To be honest, I was just going to skip X this year. But then something happened this morning. Every Monday I give my students a vocabulary packet, and when I flipped to this week's unit in my trusty vocabulary book I had to laugh. The words all include the suffixes phobia or philia. One of the words is xenophobia and that was my very first X back in 2011. In 2012, I went flip side of the coin and did xenophilia, a word that, quite frankly, was new to me at the time. So as I made my copies before school, I decided I wouldn't skip X after all.

I certainly prefer Xenophilia, an attraction to foreign peoples, cultures, or customs. The opposite of xenophobia if you will. I love learning about foreign cultures and customs, and some of my very favorite people hail from other countries. I may be making up a word here, but I would even consider myself a xenophiliac. 

As you can imagine, my students weren't particularly happy to see their weekly vocabulary homework coming at them this morning, but this little X coincidence put a smile on my face.

Hey, at least one person in the room was happy.

Saturday, April 26, 2014

W is for..........Wisconsin

Arizona is a fairly transient place, not a lot of born-and-raiseds. Talk with someone long enough and the question of where you're originally from comes up.

That's always been a tough one to answer for me. My family moved around a lot, but I guess when it comes down to it, I consider myself from Wisconsin.

When I tell people I'm from Wisconsin, a cheesehead reference soon follows. Which is cool. I am a cheesehead.

But there's more to the story. I lived in four Wisconsin cities, and each one left its mark, making me the person I am.

Port Washington is a small fishing town on Lake Michigan. My childhood there was idyllic, very Tom Sawyer. I remember summer days waking up before the sun, heading down to the creek (very definitely pronounced crick) for full days of fishing.

We moved to Appleton when I was in 4th grade. Appleton is where the hormones kicked in and girls started to matter. Appleton is where I met friends that have stayed with me over miles and years.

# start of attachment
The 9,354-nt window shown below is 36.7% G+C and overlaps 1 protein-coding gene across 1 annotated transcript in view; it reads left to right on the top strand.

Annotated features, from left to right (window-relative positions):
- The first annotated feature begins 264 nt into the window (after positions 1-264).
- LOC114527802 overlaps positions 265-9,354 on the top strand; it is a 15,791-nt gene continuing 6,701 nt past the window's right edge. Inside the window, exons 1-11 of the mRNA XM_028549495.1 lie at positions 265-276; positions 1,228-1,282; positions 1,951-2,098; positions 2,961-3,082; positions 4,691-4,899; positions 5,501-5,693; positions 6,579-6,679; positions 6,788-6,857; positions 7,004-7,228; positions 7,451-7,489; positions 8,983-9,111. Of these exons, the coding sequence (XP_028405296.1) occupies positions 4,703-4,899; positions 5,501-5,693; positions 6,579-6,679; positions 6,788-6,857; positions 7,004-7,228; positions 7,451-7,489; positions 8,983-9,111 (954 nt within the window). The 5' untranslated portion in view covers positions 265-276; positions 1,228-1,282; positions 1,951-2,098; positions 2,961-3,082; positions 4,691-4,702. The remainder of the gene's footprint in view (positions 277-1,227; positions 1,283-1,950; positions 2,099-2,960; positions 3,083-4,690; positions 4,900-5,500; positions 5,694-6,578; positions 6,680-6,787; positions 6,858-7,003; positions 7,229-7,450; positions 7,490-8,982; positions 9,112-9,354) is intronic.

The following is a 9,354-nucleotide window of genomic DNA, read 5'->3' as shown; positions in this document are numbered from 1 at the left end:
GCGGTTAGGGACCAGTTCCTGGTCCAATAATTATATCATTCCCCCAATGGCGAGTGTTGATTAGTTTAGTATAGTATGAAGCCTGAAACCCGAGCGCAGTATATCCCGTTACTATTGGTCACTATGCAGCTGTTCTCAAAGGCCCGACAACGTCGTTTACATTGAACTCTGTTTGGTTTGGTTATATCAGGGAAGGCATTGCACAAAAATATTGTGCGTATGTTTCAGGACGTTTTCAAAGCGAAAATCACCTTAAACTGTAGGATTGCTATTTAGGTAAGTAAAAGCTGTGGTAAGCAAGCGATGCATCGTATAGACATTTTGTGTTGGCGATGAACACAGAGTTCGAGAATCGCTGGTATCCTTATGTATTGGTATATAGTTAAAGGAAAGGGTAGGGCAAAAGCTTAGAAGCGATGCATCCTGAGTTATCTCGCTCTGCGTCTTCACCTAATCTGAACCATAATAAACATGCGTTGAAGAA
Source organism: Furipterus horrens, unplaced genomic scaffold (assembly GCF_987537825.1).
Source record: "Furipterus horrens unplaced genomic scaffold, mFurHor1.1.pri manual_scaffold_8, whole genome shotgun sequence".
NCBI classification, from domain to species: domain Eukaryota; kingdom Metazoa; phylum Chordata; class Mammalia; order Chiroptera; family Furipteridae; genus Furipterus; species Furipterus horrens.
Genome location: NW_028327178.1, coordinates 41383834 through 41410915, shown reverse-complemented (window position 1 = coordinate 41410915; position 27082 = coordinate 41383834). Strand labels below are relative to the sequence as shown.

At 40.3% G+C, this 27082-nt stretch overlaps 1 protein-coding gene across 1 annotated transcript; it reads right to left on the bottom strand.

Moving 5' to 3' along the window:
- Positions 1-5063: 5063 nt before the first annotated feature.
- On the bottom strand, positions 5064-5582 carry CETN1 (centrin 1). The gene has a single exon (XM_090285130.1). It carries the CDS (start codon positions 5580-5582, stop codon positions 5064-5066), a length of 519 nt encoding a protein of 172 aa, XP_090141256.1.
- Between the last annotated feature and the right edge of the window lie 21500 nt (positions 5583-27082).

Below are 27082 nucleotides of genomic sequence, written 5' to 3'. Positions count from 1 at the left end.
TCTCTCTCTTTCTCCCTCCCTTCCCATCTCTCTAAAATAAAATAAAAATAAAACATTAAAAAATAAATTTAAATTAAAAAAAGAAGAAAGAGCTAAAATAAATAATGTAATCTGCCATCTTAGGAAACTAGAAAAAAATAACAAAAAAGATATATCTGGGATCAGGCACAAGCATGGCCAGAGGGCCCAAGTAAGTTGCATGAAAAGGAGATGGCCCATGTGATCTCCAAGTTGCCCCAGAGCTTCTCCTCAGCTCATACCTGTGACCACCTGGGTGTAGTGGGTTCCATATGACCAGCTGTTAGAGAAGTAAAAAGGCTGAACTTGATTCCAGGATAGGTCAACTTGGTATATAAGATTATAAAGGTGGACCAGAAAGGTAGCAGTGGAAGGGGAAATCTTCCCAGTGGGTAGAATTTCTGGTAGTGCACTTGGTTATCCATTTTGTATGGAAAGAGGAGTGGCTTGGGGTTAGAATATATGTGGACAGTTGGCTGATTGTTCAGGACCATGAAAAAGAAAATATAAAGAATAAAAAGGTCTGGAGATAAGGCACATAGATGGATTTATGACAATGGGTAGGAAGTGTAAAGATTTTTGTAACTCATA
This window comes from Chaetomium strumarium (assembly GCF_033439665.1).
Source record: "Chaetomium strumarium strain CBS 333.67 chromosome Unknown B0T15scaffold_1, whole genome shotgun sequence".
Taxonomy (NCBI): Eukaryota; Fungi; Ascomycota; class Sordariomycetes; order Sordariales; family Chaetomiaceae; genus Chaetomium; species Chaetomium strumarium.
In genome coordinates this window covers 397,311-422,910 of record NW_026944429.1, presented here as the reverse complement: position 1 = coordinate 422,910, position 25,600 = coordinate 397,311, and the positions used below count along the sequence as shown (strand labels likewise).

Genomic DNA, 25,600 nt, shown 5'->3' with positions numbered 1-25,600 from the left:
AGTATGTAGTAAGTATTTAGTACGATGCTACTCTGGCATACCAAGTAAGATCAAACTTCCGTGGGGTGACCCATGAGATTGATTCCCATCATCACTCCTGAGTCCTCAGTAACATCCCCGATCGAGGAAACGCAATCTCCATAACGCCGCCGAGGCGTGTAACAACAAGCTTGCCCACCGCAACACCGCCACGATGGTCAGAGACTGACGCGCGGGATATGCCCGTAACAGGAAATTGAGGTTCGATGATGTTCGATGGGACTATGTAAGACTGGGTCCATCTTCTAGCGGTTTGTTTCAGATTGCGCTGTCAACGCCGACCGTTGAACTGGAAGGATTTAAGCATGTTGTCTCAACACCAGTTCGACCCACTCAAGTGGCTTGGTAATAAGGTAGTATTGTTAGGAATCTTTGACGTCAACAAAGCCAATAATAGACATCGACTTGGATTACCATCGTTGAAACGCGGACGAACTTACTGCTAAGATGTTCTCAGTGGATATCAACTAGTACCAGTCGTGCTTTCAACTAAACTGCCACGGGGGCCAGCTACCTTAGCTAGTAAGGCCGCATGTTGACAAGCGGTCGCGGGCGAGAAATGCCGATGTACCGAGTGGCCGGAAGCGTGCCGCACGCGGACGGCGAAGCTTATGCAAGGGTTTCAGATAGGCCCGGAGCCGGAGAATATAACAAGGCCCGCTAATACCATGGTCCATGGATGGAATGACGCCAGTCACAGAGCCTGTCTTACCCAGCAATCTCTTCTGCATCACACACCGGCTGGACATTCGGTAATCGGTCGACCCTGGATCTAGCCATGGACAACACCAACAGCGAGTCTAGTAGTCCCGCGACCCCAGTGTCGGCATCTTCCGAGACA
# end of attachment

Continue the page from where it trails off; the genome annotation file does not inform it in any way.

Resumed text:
Green Bay was only 30 miles north from Appleton, but when we moved there my sophomore year, it felt like another planet. Green Bay is where I learned to fit in again, miraculously finding people who got me, and still do. I graduated from high school in Green Bay, and I suppose one never forgets that.

Madison is a college town, and a great one at that. Madison is where I figured out who I really was, wanted to be, the place where I started to become a man.

Port Washington, Appleton, Green Bay, Madison. All these places are Wisconsin. And when I tell people I'm from Wisconsin, this is what I mean. I haven't lived in Wisconsin for a long time. Nearly twenty years now. But these places remain, they are in my blood.

Friday, April 25, 2014

V is for..........Vomit

Way back when, the girls had a sleep over. There'd been a lot of junk food earlier in the day at Quinn's end-of-the-season soccer party. We made the mistake of taking home a nearly full tub of Red Vines. Over the course of the night, the girls polished that baby off. At the time I didn't think much of it. I mean, sure, it was ridiculous for 4 girls to eat that much licorice, but not unprecedented.

Of course, every time I saw Quinn grabbing a bunch of Red Vines, I assumed she was just being the considerate young child I know her to be and sharing with the other girls. Umm, not so much. Turns out the other girls weren't that into Red Vines, so Quinn took advantage and ate the whole lot. Even when we figured out that she'd pulled one over on us, I kind of had to chuckle.

My attitude radically changed around 4:00 the next morning when those Red Vines exacted their revenge. Quinn woke us up to tell us she had to throw up. We tried to get her into our bathroom, but it wasn't to be. Quinn puked her way to the bathroom, leaving a remarkably vibrant red trail. After pretty much emptying the contents of her stomach on the carpet in our bedroom and the tile in the bathroom, Quinn informed us that she had thrown up in her room as well.